August 19, 2012; Pittsburgh, PA, USA; Indianapolis Colts wide receiver Austin Collie (17) warms up on the field before playing the Pittsburgh Steelers at Heinz Field. Mandatory Credit: Charles LeClaire-US PRESSWIRE
After suffering what could arguably be the fourth concussion of his professional football career, many wondered if Austin Collie wouldn't just walk away from the game and the obvious deterioration that comes along with getting your brain jostled for a living.
However, if you thought Collie would be starting in Week One, then you shouldn't be surprised by what you're about to read.
According to Phil Wilson of the Indy Star, that's exactly what looks like is going to happen. Collie was "full go" for Monday's practice and "looks good for Sunday," tweeted Phil B. Obviously, most of us have a great deal of mixed feelings about this situation, including Collie's own father.
All in all, the Colts are the only one who can save this guy from himself, if he really needs to be saved, that is. People love to talk about what is in the best interests of another person, and often times, they're right. Yet, when it comes to someone's health, it's on them to ultimately make the best decision. But what kind of blogger would I be if I didn't give my opinion? A pretty boring one.
Look, if he was my kid, I would have the same exact feelings as Mr. Collie. I'd be incredibly scared that, one day, my son may not get up from that next brutal hit. I'd be on pins and needles just watching him play, despite the thrill and pride that must come along with having a NFL player for a son. It's only natural. However, what I cannot do is put myself inside the mind of Austin. He's a young family man that has a lot of life ahead of him, and if playing football makes him happy and he can do it safely, then I'm all for it. That said, I just don't see how someone can be safe after three or four concussions. He's obviously prone to such, much like Jahvid Best, and if he goes down again, could it be too late?
I told you that I have mixed feelings about this.
On the flip side of the coin lies this: I don't see it being very easy for any NFL player, let alone Collie, to hang up their cleats at such a young age with so much money left on the table. I hate to say it, but if I was in Collie's position, I would be doing the exact same thing. That money could give my family the future that I want for them, and if I suffer another concussion, then so what? I knew the risks going into football. If my doctors say that I can take it, then I'll still grow old with my wife and see my kids grow up. I'll also have a lot of money (compared to the average person) to boot.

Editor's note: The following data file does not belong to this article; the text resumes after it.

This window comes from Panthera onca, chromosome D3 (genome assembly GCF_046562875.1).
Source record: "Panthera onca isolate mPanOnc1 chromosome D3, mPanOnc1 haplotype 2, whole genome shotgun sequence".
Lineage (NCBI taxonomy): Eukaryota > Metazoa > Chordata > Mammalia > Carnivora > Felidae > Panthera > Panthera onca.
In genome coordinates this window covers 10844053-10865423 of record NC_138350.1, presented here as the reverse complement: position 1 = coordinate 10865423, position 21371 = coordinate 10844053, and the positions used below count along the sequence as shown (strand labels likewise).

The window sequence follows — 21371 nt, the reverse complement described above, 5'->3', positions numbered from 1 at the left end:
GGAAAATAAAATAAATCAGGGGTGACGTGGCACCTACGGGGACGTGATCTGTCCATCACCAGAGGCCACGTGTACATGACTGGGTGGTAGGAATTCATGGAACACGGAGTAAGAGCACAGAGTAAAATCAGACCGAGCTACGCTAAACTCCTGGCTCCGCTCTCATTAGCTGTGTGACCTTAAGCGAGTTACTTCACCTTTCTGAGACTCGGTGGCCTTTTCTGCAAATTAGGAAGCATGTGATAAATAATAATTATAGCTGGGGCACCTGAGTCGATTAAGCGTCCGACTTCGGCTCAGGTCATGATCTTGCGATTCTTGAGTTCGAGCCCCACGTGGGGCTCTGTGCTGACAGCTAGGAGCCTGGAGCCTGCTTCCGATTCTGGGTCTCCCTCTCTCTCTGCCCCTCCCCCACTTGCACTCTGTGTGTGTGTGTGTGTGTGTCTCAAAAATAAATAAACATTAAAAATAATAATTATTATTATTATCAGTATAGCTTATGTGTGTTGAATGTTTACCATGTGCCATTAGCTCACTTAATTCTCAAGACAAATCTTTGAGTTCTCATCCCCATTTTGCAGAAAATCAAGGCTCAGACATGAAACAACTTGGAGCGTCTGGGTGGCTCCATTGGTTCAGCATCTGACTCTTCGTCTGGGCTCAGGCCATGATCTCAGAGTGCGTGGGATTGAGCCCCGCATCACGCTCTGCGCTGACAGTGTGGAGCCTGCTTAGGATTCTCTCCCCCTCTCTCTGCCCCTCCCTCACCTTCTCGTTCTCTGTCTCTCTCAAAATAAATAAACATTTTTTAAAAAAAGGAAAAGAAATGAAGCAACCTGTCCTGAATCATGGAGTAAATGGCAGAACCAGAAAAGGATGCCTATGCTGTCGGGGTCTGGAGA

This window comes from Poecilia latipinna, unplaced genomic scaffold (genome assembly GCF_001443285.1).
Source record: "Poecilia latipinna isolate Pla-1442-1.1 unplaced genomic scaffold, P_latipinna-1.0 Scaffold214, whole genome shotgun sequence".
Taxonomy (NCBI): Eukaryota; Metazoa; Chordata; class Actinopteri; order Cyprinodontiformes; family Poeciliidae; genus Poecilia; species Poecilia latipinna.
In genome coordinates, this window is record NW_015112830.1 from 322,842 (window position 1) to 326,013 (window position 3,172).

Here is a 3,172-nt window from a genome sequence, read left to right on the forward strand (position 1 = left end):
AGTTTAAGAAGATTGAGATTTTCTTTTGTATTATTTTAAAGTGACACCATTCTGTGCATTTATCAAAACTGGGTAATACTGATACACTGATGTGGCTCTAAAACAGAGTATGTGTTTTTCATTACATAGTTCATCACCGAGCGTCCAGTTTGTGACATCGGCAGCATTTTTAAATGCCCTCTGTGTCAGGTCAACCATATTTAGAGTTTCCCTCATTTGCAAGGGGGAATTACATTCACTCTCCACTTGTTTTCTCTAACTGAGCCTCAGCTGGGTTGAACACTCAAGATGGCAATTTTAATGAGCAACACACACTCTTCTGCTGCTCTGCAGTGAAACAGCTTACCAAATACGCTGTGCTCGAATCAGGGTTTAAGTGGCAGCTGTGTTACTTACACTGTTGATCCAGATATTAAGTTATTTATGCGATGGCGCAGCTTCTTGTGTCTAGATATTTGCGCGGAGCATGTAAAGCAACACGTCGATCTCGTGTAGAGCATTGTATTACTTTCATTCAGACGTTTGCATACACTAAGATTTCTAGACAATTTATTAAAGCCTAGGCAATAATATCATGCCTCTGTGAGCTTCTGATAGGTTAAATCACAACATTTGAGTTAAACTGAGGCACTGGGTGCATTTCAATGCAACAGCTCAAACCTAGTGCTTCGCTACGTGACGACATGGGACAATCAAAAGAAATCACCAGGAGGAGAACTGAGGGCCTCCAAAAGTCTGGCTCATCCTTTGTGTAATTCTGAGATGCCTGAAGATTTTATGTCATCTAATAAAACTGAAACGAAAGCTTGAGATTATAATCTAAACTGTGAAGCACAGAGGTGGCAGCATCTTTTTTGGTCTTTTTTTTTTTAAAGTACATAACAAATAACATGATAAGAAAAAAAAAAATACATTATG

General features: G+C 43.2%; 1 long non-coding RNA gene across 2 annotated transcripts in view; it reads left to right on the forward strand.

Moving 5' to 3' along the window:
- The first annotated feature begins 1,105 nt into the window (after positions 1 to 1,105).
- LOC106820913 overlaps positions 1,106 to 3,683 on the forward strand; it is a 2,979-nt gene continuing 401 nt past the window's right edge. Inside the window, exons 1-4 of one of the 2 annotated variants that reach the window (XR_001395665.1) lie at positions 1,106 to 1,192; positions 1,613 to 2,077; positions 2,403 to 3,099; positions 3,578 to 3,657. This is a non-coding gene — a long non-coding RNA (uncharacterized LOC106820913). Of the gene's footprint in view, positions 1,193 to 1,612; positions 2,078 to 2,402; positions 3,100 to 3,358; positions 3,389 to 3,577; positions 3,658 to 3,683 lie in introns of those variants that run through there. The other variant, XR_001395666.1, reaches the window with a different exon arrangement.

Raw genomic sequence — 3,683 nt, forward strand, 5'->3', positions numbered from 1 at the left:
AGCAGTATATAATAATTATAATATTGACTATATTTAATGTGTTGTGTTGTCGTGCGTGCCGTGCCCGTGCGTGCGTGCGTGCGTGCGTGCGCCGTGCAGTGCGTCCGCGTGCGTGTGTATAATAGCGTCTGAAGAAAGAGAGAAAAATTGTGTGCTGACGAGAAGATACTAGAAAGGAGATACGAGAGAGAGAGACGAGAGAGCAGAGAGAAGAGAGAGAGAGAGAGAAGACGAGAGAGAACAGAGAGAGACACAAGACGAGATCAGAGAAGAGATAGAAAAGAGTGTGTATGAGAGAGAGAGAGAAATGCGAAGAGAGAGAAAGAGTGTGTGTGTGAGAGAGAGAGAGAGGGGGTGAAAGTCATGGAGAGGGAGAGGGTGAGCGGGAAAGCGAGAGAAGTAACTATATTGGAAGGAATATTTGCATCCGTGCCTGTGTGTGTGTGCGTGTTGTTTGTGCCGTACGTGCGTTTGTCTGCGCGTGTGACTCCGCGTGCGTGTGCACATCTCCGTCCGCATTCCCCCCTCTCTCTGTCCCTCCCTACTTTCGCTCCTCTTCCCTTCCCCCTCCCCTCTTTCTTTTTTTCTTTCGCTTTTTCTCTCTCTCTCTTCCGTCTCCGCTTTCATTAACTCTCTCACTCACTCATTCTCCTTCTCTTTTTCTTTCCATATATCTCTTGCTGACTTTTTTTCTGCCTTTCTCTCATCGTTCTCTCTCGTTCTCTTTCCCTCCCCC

Is it incredibly short-sighted? Maybe. The lasting effects of concussions are as prevalent as they've ever been in this Goodell safety-driven era of the NFL and a new player joins the concussion lawsuit practically every day. However, put yourself in Collie's position and ask yourself the same question. What's your answer?
I'm not a neurologist, but if Collie's doctors believe that he is fine (and I don't know how, but again, I'm not a neurologist), then he absolutely deserves to be out there. It's his life and his career. The Colts can exercise their muscle and release him, but why cut a quality player like Collie if the doctors tell you that he's absolutely fine?
I can question Collie's health all I'd like, but I have absolutely no reason to believe that they'd let him go out there knowing that he could turn into a vegetable. No reason at all.
So while it's an edgy topic filled with concern, vulnerability, and a ton of questions that none of us can really answer, I trust that Collie is doing what is best for him and his family. They certainly need him more than the game of football.
Be safe and have a monster season, #17.